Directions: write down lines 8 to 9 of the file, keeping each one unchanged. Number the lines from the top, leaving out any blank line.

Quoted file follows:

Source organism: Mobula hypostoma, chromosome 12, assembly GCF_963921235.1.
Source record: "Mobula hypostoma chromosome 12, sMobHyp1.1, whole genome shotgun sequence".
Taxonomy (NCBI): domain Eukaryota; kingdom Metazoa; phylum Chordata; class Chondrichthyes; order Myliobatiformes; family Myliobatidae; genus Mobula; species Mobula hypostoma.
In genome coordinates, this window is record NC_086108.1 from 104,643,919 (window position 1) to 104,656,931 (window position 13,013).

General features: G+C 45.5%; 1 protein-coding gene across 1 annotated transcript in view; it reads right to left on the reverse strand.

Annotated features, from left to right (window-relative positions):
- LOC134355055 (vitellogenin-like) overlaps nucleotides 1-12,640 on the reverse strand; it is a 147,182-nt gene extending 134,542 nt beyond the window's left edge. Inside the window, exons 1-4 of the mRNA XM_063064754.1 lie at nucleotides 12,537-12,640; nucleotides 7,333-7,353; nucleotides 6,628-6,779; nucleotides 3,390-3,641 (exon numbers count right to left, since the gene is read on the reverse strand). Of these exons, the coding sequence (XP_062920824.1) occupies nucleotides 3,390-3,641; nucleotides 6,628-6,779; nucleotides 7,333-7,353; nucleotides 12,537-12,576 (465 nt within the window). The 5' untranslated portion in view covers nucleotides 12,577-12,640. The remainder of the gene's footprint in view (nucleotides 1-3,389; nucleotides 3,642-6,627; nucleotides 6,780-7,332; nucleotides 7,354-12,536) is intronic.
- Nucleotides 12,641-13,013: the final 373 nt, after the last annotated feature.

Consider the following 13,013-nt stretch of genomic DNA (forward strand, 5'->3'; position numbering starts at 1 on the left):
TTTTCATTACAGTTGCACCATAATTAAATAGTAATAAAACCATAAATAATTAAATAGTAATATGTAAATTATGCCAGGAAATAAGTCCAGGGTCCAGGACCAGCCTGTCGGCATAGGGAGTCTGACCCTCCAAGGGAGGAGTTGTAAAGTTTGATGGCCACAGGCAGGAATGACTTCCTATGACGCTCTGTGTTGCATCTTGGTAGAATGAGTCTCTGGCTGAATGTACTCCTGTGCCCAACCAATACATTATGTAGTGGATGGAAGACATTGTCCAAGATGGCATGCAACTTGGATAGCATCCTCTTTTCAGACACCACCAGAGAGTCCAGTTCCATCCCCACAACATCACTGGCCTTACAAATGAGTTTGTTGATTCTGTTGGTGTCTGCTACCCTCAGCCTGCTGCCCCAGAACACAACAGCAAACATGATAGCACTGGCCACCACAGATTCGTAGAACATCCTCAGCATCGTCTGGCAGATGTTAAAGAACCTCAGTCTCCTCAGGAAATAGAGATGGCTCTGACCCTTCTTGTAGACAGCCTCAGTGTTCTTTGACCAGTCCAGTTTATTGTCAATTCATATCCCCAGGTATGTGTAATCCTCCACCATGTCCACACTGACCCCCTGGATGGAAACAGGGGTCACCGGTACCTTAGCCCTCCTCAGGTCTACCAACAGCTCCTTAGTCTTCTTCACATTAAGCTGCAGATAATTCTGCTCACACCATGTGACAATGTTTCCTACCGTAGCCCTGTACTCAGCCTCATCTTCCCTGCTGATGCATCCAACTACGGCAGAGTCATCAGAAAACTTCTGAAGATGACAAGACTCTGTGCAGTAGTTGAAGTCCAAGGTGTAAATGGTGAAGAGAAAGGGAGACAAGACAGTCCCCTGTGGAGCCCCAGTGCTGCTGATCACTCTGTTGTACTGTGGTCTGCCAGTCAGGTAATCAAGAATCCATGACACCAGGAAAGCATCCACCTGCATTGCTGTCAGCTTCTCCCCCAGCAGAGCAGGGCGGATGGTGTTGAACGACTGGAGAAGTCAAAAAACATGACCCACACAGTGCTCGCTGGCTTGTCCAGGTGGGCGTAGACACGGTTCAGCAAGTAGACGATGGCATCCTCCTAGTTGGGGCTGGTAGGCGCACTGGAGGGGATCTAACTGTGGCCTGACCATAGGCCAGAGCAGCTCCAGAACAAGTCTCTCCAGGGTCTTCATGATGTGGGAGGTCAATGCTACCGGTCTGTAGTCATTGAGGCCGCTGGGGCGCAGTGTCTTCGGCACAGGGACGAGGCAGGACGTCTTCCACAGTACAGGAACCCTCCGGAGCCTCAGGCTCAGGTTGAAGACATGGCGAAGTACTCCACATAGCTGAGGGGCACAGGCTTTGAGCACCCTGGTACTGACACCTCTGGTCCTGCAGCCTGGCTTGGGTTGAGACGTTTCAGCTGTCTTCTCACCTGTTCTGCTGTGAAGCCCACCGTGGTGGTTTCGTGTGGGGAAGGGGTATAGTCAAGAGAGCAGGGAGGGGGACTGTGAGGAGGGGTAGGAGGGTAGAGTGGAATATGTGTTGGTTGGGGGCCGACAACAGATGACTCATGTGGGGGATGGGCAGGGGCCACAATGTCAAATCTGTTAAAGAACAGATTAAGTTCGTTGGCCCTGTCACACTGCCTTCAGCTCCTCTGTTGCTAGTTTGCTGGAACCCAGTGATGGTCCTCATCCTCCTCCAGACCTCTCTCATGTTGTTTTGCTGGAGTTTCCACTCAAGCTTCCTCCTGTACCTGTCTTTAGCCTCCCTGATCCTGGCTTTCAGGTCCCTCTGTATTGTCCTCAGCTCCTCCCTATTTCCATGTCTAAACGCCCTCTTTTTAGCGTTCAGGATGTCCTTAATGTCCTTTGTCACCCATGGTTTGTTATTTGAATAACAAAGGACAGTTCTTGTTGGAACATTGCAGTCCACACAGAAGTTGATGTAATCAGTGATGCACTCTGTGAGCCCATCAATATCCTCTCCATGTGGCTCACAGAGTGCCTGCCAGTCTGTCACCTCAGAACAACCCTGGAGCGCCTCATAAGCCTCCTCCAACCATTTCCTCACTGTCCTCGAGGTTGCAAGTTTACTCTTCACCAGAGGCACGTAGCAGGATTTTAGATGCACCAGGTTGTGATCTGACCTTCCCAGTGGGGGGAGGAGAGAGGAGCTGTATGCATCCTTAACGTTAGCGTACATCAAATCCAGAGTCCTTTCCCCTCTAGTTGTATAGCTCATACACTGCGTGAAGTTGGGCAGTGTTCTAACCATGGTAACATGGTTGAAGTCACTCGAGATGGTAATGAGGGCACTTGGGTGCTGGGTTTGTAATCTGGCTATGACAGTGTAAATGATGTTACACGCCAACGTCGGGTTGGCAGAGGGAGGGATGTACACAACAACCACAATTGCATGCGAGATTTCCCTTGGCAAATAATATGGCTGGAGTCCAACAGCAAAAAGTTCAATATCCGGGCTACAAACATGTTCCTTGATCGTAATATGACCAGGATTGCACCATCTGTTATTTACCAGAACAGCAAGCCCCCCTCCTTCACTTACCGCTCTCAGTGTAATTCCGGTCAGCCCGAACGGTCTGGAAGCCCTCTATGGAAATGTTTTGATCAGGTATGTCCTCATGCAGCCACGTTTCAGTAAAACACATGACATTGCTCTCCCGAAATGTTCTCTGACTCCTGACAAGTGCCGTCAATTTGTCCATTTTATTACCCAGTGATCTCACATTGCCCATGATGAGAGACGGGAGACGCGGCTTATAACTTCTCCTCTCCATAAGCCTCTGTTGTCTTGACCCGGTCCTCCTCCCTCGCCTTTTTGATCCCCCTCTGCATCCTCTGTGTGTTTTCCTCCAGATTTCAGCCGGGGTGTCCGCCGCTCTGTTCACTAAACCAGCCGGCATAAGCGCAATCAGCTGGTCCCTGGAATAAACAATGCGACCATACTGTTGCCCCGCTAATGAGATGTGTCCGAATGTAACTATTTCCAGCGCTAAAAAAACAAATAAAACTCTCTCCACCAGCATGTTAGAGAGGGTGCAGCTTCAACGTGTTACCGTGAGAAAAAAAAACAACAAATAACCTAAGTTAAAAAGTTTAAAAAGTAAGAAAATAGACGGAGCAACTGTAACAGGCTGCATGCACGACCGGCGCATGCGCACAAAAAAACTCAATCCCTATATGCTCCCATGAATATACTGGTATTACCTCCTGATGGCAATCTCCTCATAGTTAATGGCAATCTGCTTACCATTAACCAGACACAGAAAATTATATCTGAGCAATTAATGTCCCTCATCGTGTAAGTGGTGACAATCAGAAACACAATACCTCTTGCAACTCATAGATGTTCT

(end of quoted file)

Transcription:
- Nucleotides 12,641-13,013: the final 373 nt, after the last annotated feature.

Consider the following 13,013-nt stretch of genomic DNA (forward strand, 5'->3'; position numbering starts at 1 on the left):